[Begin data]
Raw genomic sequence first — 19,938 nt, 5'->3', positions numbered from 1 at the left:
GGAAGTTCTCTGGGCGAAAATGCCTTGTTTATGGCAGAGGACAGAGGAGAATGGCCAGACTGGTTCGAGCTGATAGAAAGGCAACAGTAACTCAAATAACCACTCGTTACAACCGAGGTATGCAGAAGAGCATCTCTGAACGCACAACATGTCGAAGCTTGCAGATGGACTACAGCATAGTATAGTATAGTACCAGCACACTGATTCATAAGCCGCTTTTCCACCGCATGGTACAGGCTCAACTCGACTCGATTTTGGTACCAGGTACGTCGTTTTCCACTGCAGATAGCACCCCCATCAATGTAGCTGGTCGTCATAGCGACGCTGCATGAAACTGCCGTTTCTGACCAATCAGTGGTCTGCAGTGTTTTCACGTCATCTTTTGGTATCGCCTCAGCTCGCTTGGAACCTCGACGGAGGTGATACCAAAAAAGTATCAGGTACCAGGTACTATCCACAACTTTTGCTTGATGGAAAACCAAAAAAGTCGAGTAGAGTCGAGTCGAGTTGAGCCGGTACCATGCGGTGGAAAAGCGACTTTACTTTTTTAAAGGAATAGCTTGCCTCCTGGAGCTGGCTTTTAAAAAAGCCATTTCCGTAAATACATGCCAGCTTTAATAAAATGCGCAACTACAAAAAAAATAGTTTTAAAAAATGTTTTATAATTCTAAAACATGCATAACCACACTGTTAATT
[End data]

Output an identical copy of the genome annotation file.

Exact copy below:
Raw genomic sequence first — 19,938 nt, 5'->3', positions numbered from 1 at the left:
GGAAGTTCTCTGGGCGAAAATGCCTTGTTTATGGCAGAGGACAGAGGAGAATGGCCAGACTGGTTCGAGCTGATAGAAAGGCAACAGTAACTCAAATAACCACTCGTTACAACCGAGGTATGCAGAAGAGCATCTCTGAACGCACAACATGTCGAAGCTTGCAGATGGACTACAGCATAGTATAGTATAGTACCAGCACACTGATTCATAAGCCGCTTTTCCACCGCATGGTACAGGCTCAACTCGACTCGATTTTGGTACCAGGTACGTCGTTTTCCACTGCAGATAGCACCCCCATCAATGTAGCTGGTCGTCATAGCGACGCTGCATGAAACTGCCGTTTCTGACCAATCAGTGGTCTGCAGTGTTTTCACGTCATCTTTTGGTATCGCCTCAGCTCGCTTGGAACCTCGACGGAGGTGATACCAAAAAAGTATCAGGTACCAGGTACTATCCACAACTTTTGCTTGATGGAAAACCAAAAAAGTCGAGTAGAGTCGAGTCGAGTTGAGCCGGTACCATGCGGTGGAAAAGCGACTTTACTTTTTTAAAGGAATAGCTTGCCTCCTGGAGCTGGCTTTTAAAAAAGCCATTTCCGTAAATACATGCCAGCTTTAATAAAATGCGCAACTACAAAAAAAATAGTTTTAAAAAATGTTTTATAATTCTAAAACATGCATAACCACACTGTTAATT